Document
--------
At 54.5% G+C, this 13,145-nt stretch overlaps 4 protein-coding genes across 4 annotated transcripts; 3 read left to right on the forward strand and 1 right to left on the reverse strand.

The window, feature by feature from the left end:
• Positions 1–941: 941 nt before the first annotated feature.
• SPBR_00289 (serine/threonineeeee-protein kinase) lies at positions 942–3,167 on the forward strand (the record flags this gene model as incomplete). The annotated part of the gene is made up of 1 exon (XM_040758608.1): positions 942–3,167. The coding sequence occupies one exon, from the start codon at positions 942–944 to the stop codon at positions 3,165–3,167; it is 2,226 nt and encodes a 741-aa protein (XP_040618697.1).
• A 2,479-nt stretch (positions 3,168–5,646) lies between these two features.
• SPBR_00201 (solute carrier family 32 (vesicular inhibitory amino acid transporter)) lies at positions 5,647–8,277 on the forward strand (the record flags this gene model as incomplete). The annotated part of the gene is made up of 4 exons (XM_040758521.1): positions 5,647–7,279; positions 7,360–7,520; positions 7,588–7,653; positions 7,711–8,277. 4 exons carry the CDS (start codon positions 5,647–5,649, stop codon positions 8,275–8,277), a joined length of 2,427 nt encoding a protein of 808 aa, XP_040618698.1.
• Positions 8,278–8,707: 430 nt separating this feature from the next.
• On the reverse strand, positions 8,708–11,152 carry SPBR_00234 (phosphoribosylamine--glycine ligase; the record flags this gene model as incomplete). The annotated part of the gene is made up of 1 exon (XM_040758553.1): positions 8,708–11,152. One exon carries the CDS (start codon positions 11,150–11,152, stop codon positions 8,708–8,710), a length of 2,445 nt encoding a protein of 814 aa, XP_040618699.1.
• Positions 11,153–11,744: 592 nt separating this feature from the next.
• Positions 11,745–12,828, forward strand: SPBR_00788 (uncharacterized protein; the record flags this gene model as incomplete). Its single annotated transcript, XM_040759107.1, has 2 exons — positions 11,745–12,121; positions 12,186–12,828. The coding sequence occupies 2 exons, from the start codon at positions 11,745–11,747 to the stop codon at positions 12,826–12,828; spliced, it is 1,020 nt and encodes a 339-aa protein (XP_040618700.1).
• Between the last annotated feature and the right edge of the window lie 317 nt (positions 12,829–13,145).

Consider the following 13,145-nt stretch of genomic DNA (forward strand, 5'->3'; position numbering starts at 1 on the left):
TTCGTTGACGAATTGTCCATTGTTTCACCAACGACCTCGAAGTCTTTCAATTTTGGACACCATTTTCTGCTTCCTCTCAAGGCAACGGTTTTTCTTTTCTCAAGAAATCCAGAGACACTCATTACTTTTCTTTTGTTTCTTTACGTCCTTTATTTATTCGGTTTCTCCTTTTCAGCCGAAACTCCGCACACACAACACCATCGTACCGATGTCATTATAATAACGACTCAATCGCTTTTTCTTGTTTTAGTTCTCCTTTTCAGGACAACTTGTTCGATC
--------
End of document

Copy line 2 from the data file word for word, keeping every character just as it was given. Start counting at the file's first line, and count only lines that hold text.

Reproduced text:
The window, feature by feature from the left end: